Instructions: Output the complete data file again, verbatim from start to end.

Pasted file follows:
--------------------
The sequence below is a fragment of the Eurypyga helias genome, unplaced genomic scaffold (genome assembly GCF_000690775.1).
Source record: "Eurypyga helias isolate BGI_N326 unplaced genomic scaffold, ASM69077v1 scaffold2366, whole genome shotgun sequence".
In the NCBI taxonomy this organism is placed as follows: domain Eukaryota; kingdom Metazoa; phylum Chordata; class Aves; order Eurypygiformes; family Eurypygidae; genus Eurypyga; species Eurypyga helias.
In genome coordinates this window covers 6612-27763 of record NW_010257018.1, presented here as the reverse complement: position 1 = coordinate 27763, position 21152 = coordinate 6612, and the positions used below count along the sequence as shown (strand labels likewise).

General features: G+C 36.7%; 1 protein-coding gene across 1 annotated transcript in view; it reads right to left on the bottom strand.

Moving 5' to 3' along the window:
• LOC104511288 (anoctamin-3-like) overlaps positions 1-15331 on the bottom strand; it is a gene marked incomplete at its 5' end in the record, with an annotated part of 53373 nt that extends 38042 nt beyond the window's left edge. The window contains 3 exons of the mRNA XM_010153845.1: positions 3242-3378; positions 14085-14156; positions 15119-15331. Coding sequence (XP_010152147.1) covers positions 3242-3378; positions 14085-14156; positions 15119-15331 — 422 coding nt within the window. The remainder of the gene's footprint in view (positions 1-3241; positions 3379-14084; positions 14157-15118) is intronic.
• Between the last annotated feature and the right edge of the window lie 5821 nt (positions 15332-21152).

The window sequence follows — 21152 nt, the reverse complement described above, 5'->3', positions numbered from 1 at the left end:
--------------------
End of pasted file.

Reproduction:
The sequence below is a fragment of the Eurypyga helias genome, unplaced genomic scaffold (genome assembly GCF_000690775.1).
Source record: "Eurypyga helias isolate BGI_N326 unplaced genomic scaffold, ASM69077v1 scaffold2366, whole genome shotgun sequence".
In the NCBI taxonomy this organism is placed as follows: domain Eukaryota; kingdom Metazoa; phylum Chordata; class Aves; order Eurypygiformes; family Eurypygidae; genus Eurypyga; species Eurypyga helias.
In genome coordinates this window covers 6612-27763 of record NW_010257018.1, presented here as the reverse complement: position 1 = coordinate 27763, position 21152 = coordinate 6612, and the positions used below count along the sequence as shown (strand labels likewise).

General features: G+C 36.7%; 1 protein-coding gene across 1 annotated transcript in view; it reads right to left on the bottom strand.

Moving 5' to 3' along the window:
• LOC104511288 (anoctamin-3-like) overlaps positions 1-15331 on the bottom strand; it is a gene marked incomplete at its 5' end in the record, with an annotated part of 53373 nt that extends 38042 nt beyond the window's left edge. The window contains 3 exons of the mRNA XM_010153845.1: positions 3242-3378; positions 14085-14156; positions 15119-15331. Coding sequence (XP_010152147.1) covers positions 3242-3378; positions 14085-14156; positions 15119-15331 — 422 coding nt within the window. The remainder of the gene's footprint in view (positions 1-3241; positions 3379-14084; positions 14157-15118) is intronic.
• Between the last annotated feature and the right edge of the window lie 5821 nt (positions 15332-21152).

The window sequence follows — 21152 nt, the reverse complement described above, 5'->3', positions numbered from 1 at the left end: